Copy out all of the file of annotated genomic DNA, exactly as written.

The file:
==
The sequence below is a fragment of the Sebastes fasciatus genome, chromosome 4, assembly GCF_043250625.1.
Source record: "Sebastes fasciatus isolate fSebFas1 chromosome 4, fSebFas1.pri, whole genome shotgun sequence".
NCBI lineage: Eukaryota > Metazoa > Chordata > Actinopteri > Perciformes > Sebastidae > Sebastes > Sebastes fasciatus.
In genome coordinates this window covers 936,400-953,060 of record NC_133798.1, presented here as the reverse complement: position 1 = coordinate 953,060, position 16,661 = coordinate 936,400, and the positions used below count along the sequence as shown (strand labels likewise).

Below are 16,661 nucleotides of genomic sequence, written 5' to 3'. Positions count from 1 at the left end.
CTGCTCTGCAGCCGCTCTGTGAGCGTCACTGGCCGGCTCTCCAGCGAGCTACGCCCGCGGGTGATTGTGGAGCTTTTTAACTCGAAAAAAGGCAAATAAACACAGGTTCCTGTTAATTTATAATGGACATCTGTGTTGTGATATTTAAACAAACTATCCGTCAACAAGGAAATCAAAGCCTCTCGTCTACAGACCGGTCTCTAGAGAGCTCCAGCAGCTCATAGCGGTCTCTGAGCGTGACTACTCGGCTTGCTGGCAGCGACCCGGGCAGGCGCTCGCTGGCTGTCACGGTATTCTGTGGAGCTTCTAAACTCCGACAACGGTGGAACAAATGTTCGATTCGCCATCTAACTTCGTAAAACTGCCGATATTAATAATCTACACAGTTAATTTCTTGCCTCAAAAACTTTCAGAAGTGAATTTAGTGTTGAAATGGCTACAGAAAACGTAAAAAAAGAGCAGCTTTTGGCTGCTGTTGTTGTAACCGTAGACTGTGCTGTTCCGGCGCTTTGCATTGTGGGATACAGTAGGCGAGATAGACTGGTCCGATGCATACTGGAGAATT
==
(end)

The sequence below is a fragment of the Sebastes fasciatus genome, chromosome 4, assembly GCF_043250625.1.
Source record: "Sebastes fasciatus isolate fSebFas1 chromosome 4, fSebFas1.pri, whole genome shotgun sequence".
NCBI lineage: Eukaryota > Metazoa > Chordata > Actinopteri > Perciformes > Sebastidae > Sebastes > Sebastes fasciatus.
In genome coordinates this window covers 936,400-953,060 of record NC_133798.1, presented here as the reverse complement: position 1 = coordinate 953,060, position 16,661 = coordinate 936,400, and the positions used below count along the sequence as shown (strand labels likewise).

Below are 16,661 nucleotides of genomic sequence, written 5' to 3'. Positions count from 1 at the left end.
CTGCTCTGCAGCCGCTCTGTGAGCGTCACTGGCCGGCTCTCCAGCGAGCTACGCCCGCGGGTGATTGTGGAGCTTTTTAACTCGAAAAAAGGCAAATAAACACAGGTTCCTGTTAATTTATAATGGACATCTGTGTTGTGATATTTAAACAAACTATCCGTCAACAAGGAAATCAAAGCCTCTCGTCTACAGACCGGTCTCTAGAGAGCTCCAGCAGCTCATAGCGGTCTCTGAGCGTGACTACTCGGCTTGCTGGCAGCGACCCGGGCAGGCGCTCGCTGGCTGTCACGGTATTCTGTGGAGCTTCTAAACTCCGACAACGGTGGAACAAATGTTCGATTCGCCATCTAACTTCGTAAAACTGCCGATATTAATAATCTACACAGTTAATTTCTTGCCTCAAAAACTTTCAGAAGTGAATTTAGTGTTGAAATGGCTACAGAAAACGTAAAAAAAGAGCAGCTTTTGGCTGCTGTTGTTGTAACCGTAGACTGTGCTGTTCCGGCGCTTTGCATTGTGGGATACAGTAGGCGAGATAGACTGGTCCGATGCATACTGGAGAATT